In recent years, there has been a big push to develop sustainable logging practices. Loggers and lumber merchants alike recognize it takes time to replenish the wood harvested each year. These practices have gone a long way towards protecting the forests. However, the Environmental Protection Agency (EPA) estimates that there are one billion feet of usable lumber available every year in demolished buildings alone. And that’s just one source of lumber waiting to be reclaimed. There are others that could be tapped into in the interest of sustainability.
Where does reclaimed lumber come from?
Old Buildings – One of the most common places to find old wood is in buildings that are being renovated or torn down. Gray and weathered barn wood is a popular decorating choice in many home remodeling projects. However, any building can be a good source of timber. Building reconstruction specialists come into a building before the demolition crew to remove structural wood beams, architectural details, and wood flooring. While they usually don’t sell to the public, you can buy the lumber they recover from a reclaimed lumber merchant.
Packing and Crating Materials – International shipping containers are often built using exotic hardwoods. These crates and pallets need to be sturdy to withstand the rigors of overseas shipping. Thus, they are a good source for Asian and European hardwoods that would otherwise be hard to find.
Wine Casks – These barrels, typically made of redwood, are a unique find. The beautiful redwood often takes on a reddish stain from the wine that was stored inside, making the wood in each barrel distinct and different from the last.
Shipyards – Deconstructing old ships to remove the lumber can be quite fruitful. The large, strong beams that have held the ship together on the rough seas still have a lot of life in them. However, they will need some processing after being in the water for so long.
Gym Bleachers – The high school gym may be the last place you would think to look for high-quality wood. These bleachers are typically constructed of thick, wide planks of Douglas fir. Despite their years of use during basketball games and assemblies, they are usually in good condition. A little planing to refresh the outer surface can reveal wood that looks new.
What is the process for reclaiming wood?
The most significant drawback to reclaimed wood is the time required to process the boards. First, the boards are sorted. Inevitably, some pieces are not reusable. They may be cracked, rotted, or riddled with insect damage. Damaged wood without major structural damage may still be reused in products like pallets. Anything determined to be a total loss becomes firewood.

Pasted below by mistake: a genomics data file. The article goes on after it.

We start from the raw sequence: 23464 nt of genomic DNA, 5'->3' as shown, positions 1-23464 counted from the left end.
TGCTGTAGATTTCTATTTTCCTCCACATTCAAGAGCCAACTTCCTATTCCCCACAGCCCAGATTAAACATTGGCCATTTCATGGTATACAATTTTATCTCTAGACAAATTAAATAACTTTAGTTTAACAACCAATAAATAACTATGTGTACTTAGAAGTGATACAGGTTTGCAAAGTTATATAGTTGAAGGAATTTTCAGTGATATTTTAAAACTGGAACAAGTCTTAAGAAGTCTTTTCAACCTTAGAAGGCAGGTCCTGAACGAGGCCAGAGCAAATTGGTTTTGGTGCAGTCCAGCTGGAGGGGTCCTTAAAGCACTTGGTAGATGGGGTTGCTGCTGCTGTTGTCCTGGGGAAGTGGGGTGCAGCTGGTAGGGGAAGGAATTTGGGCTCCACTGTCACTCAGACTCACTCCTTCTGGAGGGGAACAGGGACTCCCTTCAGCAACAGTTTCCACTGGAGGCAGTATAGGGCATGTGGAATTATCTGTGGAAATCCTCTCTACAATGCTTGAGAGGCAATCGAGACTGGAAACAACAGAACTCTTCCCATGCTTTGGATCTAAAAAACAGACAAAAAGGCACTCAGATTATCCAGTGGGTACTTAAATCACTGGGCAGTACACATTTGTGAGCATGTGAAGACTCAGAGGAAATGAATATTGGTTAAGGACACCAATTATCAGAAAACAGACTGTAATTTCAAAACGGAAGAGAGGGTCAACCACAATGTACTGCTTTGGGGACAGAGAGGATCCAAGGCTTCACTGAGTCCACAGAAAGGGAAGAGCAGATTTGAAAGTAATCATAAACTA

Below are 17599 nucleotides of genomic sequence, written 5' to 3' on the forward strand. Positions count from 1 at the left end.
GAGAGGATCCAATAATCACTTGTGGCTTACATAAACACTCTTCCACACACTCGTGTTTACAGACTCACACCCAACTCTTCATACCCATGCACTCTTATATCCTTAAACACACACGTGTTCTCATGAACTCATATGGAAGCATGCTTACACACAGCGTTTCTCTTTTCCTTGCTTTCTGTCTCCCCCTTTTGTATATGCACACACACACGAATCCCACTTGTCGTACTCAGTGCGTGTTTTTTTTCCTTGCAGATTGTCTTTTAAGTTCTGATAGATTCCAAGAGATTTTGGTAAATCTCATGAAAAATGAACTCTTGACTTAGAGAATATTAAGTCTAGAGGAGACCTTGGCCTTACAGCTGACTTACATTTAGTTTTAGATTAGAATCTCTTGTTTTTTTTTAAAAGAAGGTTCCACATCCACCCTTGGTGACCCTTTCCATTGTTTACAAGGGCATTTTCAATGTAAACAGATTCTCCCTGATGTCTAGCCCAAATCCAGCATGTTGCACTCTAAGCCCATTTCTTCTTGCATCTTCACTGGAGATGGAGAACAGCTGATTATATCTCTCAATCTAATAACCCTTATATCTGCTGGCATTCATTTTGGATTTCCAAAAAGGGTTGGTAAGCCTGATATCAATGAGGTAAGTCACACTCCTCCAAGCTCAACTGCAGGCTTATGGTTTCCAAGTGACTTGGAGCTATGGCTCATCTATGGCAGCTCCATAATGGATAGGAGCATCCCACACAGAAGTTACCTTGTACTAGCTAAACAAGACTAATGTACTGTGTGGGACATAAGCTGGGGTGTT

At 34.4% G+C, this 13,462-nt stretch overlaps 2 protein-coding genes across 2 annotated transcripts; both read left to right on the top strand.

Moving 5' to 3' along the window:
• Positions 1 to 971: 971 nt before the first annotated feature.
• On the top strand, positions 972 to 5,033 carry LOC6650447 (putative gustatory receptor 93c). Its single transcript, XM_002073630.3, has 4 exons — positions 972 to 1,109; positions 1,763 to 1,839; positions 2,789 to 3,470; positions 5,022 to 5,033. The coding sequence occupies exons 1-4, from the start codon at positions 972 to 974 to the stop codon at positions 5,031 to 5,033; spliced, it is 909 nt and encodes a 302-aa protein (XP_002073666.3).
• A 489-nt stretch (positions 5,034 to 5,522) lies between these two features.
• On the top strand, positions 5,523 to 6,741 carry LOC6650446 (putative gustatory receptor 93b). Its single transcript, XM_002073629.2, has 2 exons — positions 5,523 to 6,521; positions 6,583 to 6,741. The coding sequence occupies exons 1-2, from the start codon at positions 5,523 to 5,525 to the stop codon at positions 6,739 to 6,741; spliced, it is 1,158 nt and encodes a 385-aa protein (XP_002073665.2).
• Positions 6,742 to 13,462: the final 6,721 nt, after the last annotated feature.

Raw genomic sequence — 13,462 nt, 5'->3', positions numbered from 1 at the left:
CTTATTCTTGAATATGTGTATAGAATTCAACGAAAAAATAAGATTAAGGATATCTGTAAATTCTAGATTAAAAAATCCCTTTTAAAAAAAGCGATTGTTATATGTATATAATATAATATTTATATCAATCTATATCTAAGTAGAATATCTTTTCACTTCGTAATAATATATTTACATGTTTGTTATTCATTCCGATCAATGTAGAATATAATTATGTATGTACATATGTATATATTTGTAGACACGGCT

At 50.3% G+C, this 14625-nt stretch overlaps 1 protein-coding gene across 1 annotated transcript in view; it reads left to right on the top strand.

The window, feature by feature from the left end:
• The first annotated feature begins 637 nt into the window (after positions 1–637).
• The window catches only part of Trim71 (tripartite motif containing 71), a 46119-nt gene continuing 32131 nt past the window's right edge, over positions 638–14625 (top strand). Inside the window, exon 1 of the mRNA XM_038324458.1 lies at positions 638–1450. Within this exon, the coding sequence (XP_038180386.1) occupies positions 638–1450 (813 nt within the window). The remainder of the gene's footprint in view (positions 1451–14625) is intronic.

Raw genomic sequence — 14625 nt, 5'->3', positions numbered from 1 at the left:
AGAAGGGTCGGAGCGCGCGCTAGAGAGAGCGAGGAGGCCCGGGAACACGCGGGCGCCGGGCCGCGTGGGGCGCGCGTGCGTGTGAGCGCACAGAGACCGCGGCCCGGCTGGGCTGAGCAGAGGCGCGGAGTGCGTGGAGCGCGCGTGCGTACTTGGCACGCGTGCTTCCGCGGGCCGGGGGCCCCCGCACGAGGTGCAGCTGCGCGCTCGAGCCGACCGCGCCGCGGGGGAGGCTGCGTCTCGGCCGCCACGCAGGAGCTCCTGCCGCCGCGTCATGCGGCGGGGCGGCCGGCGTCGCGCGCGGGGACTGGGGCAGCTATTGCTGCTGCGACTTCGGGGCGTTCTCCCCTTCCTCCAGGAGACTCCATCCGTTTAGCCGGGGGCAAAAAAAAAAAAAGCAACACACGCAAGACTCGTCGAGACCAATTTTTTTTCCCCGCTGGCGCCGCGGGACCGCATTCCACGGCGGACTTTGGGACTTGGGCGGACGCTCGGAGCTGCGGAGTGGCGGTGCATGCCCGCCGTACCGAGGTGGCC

Once the good wood has been separated from the rest, the process of removing nails and bolts from each piece begins. This step can be pain-staking. However, it may yield a sizeable amount of metal that can be sent away for recycling. The boards are then bound together and sent to a reclaimed lumber yard for sale. However, before they can be used, the boards may still require drying and planing to reveal their full beauty.
Why use reclaimed wood instead of virgin wood?
Reclaimed wood is both better for the environment and is often higher quality wood than popular choices in new wood.
Environmental – Using reclaimed lumber for your building project has a lower carbon footprint than using new wood. This benefit results from the fact that reclaimed wood does not need to be harvested, transported to the mill, processed, and shipped for distribution. All of these steps increase the production of carbon emissions. It takes 13 times less energy to produce reclaimed wood flooring than to make virgin wood floorboards. Salvaging this older wood also keeps it out of landfills where it would only rot and decay.
Quality and Variety – Searching through reclaimed wood, you may find a hidden treasure. There is bound to be a wider variety of wood species available. You may be able to find unique wood species like longleaf pine, cypress, and wormy chestnut. Reclaimed wood also comes in just about every size. It may range from thin trim pieces to 20-inch wide floorboards. If you are lucky, you may run across old-growth wood. These boards have a higher density and hardness and tighter grain than newer wood boards, making them especially desirable for high-quality wood furniture projects.
Where can I find reclaimed wood?
The best way to find reclaimed lumber is to find a company that specializes in the product. Companies that perform architectural salvage or building deconstruction often have access to old wood. However, they don’t always sell directly to the public. Remodeling contractors often sell what they remove from their remodeling projects but don’t offer much selection. The companies that will have the best variety will be those that specialize in acquiring reclaimed wood from its source and selling it to consumers.
Whether you are looking to make a decorating statement with old barn wood or reduce the number of trees harvested for your next building project, reclaimed wood can be a wise option to explore. In Colorado, Rocky Mountain Forest Products offers reclaimed wood suitable for a variety of consumer products. Come on in and find the reclaimed wood that’s just right for your needs.